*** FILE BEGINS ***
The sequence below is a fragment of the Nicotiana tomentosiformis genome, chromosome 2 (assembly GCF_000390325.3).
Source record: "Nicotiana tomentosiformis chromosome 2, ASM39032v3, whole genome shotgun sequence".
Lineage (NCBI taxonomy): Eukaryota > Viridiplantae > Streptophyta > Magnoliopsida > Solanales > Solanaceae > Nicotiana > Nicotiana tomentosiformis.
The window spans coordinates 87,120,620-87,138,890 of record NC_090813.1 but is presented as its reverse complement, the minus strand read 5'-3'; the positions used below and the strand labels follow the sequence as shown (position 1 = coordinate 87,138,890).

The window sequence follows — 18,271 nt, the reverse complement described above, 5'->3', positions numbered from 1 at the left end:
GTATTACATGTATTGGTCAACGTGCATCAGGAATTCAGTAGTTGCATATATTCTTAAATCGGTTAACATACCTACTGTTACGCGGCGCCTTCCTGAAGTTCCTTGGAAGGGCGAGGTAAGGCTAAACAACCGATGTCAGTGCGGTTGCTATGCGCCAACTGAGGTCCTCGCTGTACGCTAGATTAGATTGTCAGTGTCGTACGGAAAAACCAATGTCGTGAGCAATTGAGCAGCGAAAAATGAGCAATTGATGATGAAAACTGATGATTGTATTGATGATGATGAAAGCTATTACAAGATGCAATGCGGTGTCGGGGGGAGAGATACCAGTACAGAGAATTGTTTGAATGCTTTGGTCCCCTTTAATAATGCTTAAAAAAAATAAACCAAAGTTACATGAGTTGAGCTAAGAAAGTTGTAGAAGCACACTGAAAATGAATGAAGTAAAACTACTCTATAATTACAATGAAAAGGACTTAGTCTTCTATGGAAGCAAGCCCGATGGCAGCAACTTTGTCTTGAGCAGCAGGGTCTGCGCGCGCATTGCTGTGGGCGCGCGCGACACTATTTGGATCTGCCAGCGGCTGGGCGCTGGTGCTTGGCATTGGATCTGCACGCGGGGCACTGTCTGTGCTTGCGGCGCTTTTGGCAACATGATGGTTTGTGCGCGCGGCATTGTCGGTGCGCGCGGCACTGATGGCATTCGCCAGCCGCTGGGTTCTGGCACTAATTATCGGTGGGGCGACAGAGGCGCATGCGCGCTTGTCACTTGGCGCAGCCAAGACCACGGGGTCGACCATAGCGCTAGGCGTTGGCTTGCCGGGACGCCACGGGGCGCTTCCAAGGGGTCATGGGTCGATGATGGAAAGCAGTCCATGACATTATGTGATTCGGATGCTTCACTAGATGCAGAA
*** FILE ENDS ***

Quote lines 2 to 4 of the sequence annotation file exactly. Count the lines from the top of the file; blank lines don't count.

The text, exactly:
Source record: "Nicotiana tomentosiformis chromosome 2, ASM39032v3, whole genome shotgun sequence".
Lineage (NCBI taxonomy): Eukaryota > Viridiplantae > Streptophyta > Magnoliopsida > Solanales > Solanaceae > Nicotiana > Nicotiana tomentosiformis.
The window spans coordinates 87,120,620-87,138,890 of record NC_090813.1 but is presented as its reverse complement, the minus strand read 5'-3'; the positions used below and the strand labels follow the sequence as shown (position 1 = coordinate 87,138,890).